Sad But True

I know I tend to repeat myself about the sad demise of education in what was once one of the the more literate countries on earth (?), but the evidence is “out there.” Our schools are simply not getting the job done, and cutting off funding is not the answer. On the contrary. But this brief note in a recent New York Times story pretty much puts the icing on the cake:

“Just how bad is our reading problem? The last National Assessment of Adult Literacy from 2003 is a bit dated, but it offers a picture of Americans’ ability to read in everyday situations: using an almanac to find a particular fact, for example, or explaining the meaning of a metaphor used in a story. Of those who finished high school but did not continue their education, 13 percent could not perform simple tasks like these. When things got more complex — in comparing two newspaper editorials with different interpretations of scientific evidence or examining a table to evaluate credit card offers — 95 percent failed.”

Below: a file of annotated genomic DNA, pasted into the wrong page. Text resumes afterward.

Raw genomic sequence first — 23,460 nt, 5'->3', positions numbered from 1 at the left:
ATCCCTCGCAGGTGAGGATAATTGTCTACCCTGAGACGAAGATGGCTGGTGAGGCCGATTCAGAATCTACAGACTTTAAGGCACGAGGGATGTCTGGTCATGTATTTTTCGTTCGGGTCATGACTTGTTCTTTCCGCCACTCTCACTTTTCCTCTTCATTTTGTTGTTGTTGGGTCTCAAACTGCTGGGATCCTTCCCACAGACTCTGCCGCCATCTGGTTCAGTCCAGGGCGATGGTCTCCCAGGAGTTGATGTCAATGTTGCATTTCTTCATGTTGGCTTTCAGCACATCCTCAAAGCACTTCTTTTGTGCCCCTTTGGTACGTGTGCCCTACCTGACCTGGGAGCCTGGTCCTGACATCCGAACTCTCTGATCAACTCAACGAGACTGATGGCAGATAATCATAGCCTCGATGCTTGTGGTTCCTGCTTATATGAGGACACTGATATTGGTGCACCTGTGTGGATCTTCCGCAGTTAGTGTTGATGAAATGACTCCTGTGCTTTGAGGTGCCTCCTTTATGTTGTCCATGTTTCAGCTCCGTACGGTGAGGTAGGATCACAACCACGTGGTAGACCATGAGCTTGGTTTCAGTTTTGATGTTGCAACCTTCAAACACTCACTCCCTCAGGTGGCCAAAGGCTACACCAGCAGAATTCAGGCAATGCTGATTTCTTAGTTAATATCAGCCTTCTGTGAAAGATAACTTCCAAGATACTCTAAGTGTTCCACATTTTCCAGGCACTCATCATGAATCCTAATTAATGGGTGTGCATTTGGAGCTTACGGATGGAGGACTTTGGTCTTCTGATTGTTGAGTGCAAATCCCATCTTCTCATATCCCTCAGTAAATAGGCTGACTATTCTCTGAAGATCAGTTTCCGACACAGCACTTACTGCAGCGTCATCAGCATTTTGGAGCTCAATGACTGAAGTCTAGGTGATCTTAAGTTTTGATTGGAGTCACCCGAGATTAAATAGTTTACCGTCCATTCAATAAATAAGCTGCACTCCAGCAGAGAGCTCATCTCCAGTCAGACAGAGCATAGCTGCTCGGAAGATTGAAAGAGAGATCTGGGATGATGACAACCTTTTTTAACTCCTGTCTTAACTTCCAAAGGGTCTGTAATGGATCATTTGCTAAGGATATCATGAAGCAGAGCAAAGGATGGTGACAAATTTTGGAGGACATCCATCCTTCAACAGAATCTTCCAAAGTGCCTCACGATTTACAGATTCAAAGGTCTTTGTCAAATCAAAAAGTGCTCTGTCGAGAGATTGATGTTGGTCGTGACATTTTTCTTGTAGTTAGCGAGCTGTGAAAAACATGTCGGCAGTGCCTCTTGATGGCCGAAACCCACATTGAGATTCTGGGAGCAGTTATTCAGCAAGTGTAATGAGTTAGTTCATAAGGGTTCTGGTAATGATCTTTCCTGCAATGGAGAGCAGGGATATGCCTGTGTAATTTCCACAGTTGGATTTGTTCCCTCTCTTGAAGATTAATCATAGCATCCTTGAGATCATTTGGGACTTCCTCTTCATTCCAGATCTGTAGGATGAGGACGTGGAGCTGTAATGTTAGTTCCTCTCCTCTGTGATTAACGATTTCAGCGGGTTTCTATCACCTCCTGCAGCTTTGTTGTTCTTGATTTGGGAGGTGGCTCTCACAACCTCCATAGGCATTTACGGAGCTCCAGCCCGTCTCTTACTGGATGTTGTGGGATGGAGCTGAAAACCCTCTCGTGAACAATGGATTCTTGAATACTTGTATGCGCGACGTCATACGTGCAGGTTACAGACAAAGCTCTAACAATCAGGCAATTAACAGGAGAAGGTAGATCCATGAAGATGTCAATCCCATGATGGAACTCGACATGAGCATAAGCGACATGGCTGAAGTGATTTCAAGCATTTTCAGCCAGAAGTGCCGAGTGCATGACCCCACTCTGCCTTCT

I saw this in my college classrooms on a day-to-day level and started to do some research years ago to see if it was just in my experience. But it is not. It is a problem that is endemic in a culture that is increasingly disinclined to read and write and, of late, addicted to electronic toys. And it helps explain why our recent presidential election went the way it did. The only way out is to make a genuine commitment to education, including full funding; and one would like to see the Blob dismembered — the Blob being the huge bureaucracy that controls public education at all levels. If tiny Finland can get it right, we certainly can — if we want to!

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Gruesome Prospect